If you make a judgment of others based on an impression rather than a fact, that’s when the halo effect is taking place. For a recruiter, focusing on one aspect of the candidate such as their place of education or a particular achievement and ignoring other angles of that person can be a potential pitfall. Moreover, you can put so much weight on that one accomplishment of the candidate, that you let it outshine the whole pile of applications without checking in with the facts.
4. Horn effect
The horn effect is the opposite of the halo effect. That is when you let one negative trait of the candidate affect your decision of their overall capability to perform the job. Of course, in the case where the ability to approach customers as a sales representative does not fit well with an obviously introverted candidate, however, there are scenarios where one poorer quality does not directly affect the applicant’s ability to do their craft. For instance, having a heavy accent might bring a negative impression you, the recruiter, but it does not necessary mean that they cannot do accounting or designer tasks (if that is what they have applied for).
5. Affinity bias
Or in more simple worlds affinity bias is “similar-to me” bias. You see bits of yourself in that person. Whether because you went to the same high school or you come from the hometown, you like that candidate because of those similarities. How is that bad for your selection criteria? Because if you hire the person that is like you, you limit the diversity in your organization. And diversity in your teams is a thriving force for innovation and resilience. Besides diversity, only because a candidate is similar to you, it does not mean that they have the necessary working skills to perform the job.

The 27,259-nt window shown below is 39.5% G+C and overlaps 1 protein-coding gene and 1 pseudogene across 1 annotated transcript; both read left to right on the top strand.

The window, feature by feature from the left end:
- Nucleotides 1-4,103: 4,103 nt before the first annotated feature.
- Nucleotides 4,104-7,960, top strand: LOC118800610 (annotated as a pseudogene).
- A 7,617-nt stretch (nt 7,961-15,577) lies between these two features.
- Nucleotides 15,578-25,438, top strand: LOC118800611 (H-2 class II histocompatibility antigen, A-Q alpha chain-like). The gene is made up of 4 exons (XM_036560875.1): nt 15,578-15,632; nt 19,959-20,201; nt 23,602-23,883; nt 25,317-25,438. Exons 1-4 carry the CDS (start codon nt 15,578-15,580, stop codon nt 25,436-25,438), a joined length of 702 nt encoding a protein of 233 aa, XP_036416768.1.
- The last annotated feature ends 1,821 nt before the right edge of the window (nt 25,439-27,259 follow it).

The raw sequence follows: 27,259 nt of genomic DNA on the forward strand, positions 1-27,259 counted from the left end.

6. Overconfidence bias
Having confidence is great though are you aware when you are too confident and thus you make the wrong decision? Deciding based on previous experience when you have been right without keeping an eye on the facts – that is when overconfidence bias is present.
At the interview, overconfidence bias works hand in hand with confirmation bias. If you rely on your “gut-feeling” solely, that is when you pick or eliminate applicants with biases being you driving force.
How can you avoid common interview caused by bias?